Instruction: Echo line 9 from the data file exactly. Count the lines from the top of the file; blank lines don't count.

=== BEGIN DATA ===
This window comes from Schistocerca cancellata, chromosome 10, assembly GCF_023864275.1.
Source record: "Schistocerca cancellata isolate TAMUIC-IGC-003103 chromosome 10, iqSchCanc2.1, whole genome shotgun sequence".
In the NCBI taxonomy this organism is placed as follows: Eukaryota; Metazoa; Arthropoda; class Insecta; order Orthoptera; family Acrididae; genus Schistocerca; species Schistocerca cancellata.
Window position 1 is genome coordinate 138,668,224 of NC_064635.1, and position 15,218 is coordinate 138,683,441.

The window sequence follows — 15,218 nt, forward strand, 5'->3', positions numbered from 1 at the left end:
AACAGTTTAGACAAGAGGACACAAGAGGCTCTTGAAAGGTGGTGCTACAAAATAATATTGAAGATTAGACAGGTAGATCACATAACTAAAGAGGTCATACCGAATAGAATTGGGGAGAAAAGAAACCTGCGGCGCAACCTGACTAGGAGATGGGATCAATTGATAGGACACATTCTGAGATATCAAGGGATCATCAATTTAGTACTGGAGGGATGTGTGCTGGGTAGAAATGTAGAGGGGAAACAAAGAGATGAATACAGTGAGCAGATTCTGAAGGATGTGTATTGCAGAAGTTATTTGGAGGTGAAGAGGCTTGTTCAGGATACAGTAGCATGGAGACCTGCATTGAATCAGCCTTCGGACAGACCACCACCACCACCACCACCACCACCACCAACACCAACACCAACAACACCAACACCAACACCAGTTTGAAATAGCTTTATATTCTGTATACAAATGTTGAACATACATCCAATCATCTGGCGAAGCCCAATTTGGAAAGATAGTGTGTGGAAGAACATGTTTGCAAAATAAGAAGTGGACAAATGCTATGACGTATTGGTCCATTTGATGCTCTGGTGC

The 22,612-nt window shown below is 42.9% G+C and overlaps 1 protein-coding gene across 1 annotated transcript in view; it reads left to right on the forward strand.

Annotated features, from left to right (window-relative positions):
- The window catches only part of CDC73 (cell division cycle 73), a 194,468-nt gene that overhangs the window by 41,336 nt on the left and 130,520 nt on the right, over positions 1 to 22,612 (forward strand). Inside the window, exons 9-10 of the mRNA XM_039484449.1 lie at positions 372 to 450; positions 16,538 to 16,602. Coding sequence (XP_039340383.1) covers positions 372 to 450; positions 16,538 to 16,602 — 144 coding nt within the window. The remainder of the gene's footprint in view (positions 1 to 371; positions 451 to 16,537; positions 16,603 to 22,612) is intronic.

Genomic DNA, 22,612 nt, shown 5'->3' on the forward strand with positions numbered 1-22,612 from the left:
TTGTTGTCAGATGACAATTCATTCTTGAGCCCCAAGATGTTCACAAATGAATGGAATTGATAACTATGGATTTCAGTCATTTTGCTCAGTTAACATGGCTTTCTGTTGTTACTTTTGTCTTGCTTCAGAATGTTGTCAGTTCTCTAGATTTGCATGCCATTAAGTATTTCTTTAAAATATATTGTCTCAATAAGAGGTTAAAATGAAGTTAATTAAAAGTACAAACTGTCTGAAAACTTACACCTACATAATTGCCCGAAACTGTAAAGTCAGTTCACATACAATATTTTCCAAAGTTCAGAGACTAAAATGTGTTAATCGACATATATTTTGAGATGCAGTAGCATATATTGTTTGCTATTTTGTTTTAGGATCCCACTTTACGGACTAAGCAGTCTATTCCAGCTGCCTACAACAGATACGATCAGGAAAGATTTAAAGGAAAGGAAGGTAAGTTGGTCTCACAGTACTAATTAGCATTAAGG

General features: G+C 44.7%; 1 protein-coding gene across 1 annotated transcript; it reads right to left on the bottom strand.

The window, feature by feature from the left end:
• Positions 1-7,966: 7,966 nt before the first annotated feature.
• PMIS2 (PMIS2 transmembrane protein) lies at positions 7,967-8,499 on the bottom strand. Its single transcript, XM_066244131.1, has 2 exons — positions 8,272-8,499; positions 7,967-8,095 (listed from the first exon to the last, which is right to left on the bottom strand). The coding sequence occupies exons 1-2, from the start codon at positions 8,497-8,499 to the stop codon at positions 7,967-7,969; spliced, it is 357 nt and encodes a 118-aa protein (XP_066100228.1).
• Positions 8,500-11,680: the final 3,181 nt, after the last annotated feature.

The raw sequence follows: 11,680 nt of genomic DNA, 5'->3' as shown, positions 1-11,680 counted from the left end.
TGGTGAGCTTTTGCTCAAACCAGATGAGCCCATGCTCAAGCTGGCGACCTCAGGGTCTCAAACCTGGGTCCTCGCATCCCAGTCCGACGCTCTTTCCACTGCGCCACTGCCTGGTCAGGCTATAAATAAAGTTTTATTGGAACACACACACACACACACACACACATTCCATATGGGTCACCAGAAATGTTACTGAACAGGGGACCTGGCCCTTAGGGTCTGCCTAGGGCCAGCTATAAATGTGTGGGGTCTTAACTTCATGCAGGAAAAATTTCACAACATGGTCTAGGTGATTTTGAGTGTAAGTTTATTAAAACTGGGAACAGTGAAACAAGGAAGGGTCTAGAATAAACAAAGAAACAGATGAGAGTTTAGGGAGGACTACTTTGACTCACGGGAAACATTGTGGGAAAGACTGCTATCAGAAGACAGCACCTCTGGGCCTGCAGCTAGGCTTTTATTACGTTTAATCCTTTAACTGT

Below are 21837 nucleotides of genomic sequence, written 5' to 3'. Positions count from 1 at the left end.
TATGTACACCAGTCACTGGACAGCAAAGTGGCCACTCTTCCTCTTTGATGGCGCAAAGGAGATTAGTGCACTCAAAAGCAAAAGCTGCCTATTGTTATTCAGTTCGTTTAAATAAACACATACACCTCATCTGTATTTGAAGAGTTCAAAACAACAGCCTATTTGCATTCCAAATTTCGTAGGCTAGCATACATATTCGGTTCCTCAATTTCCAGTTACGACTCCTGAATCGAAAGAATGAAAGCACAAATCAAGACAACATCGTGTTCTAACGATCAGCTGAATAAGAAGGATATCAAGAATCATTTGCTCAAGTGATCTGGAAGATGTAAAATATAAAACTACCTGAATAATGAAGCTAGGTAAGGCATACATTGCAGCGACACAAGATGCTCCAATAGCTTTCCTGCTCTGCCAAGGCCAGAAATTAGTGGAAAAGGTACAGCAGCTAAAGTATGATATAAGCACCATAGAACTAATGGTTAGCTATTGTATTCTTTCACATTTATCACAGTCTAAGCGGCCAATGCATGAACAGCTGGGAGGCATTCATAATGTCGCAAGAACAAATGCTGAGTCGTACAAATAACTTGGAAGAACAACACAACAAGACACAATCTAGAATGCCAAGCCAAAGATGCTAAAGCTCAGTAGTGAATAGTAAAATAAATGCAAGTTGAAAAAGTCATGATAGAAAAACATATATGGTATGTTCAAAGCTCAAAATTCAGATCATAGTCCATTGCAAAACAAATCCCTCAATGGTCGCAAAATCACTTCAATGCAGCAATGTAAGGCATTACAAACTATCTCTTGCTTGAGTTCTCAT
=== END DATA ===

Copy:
- The window catches only part of CDC73 (cell division cycle 73), a 194,468-nt gene that overhangs the window by 41,336 nt on the left and 130,520 nt on the right, over positions 1 to 22,612 (forward strand). Inside the window, exons 9-10 of the mRNA XM_039484449.1 lie at positions 372 to 450; positions 16,538 to 16,602. Coding sequence (XP_039340383.1) covers positions 372 to 450; positions 16,538 to 16,602 — 144 coding nt within the window. The remainder of the gene's footprint in view (positions 1 to 371; positions 451 to 16,537; positions 16,603 to 22,612) is intronic.